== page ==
The celebrations scheduled for the tricentenary of the Paris Opera Ballet School will be upon us next week, and with them the inevitable question: what exactly is the French style today? Some clues may lie in the monumental company work that now returns to the repertoire at the Opéra Bastille, John Neumeier’s Third Symphony of Gustav Mahler.
Indeed, the Paris dancers haven’t looked more at home on stage all season. Neumeier’s longstanding relationship with the POB is a meeting of minds: his intellectual brand of neoclassicism speaks to the hieratic elegance and highbrow posture that are the hallmarks of the troupe today. Neumeier, who celebrates 40 years at the helm of the Hamburg Ballet this year, is better known for his narrative works; this 1975 symphonic ballet was an unusual challenge to take on in 2009, but it is a towering achievement, the work of a true neoclassical master who has devoted no fewer than six full-length works to Mahler symphonies.
Abstract may be a misleading description for the dance odyssey that is Third Symphony. A life cycle seems to repeat itself as we follow the lead Man (Karl Paquette) through the six movements, here shrouded in wistful solemnity. Neumeier’s is a serious reading of the score, the dance deliberate and starkly aesthetic with simple leotards and tights for the large cast. Patient, unhurried musicality greets Mahler’s slow but radical mood shifts. At two hours straight of pure dance, and with a few repetitive sections, the ballet requires endurance from its audience, but repays it abundantly with the kind of sweeping ambition ballet often shies away from.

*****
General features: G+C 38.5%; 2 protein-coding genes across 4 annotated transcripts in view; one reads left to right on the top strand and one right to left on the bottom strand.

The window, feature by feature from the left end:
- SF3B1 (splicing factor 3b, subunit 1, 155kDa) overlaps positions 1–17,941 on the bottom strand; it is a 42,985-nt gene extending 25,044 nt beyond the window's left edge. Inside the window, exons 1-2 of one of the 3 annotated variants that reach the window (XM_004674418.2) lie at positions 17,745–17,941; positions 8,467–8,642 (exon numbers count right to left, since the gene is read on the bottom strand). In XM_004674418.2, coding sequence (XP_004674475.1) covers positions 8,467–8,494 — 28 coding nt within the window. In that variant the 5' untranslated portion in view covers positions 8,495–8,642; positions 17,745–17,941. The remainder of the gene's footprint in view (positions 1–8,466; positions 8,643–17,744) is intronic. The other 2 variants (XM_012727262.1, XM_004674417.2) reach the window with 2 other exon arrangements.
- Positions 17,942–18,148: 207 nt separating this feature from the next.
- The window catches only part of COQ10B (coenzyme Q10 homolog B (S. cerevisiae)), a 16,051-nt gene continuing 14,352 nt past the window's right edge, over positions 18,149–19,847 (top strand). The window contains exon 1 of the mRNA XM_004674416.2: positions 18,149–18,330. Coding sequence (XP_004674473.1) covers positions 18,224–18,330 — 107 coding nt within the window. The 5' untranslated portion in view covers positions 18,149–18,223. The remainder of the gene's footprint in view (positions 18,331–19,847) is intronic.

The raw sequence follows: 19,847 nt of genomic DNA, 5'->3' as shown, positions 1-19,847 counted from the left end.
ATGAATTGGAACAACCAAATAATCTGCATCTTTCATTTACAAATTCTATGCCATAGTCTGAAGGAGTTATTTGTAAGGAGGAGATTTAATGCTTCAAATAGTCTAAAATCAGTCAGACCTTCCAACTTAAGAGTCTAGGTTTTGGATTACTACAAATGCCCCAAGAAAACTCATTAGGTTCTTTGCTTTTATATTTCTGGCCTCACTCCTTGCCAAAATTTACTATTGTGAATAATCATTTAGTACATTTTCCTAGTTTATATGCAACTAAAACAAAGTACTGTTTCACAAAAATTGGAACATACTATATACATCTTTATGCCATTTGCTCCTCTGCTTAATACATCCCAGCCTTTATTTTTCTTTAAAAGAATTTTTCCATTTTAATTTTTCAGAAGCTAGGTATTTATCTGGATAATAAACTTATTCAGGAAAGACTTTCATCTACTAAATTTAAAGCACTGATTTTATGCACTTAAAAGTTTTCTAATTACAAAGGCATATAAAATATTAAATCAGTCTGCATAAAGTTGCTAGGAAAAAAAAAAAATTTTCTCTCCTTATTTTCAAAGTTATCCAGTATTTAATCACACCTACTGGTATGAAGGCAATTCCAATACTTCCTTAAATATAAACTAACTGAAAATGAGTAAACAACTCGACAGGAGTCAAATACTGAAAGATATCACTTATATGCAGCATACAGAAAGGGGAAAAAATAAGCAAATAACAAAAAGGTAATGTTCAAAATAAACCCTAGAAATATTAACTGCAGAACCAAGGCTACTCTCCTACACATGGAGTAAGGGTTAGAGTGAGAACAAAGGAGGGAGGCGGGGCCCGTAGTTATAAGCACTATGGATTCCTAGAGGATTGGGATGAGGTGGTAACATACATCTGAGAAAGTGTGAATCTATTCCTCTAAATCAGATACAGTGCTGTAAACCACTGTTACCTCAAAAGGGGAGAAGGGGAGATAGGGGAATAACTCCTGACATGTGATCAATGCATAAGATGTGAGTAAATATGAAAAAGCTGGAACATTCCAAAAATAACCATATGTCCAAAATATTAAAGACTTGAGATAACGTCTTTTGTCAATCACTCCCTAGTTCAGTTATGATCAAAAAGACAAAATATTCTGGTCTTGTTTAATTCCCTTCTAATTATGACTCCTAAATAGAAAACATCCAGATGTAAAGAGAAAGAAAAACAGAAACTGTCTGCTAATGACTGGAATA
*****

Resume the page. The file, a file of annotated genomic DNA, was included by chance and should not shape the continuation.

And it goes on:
Neumeier starts on a colossal architectural scale with the first movement, Yesterday. A heroic allegory in the Béjart or Soviet mould of what may be the wars of years past, the scene conjures vivid patterns and showcases POB’s superb male corps, led with panache by Matthias Heymann. Summer and Autumn follow, a loose reference to the ballet topos of the seasons, realised with beautiful clarity. As light fades into melancholy contemplation, love teases the Man from a distance in the form of enigmatic soloist women. An alternatively childlike and elegiac Angel guides him through the final movements, as dancers return, re-living earlier roles, and the 50-strong cast surges forward in lifts of linear beauty.
While some key roles could have used a seasoning of star power, Third Symphony brings to the fore a dazzling array of rarely seen soloists. Summer was all crystalline wit, with Nolwenn Daniel, Mélanie Hurel and Alessio Carbone; Autumn brought three ballerinas of ravishing style and maturity, Laura Hecquet, Mathilde Froustey and Aurélia Bellet. The evening’s lyrical heart was Isabelle Ciaravola, radiant as the Angel; as she leaves, the Man briefly returns to his original pose, completing the introspective journey.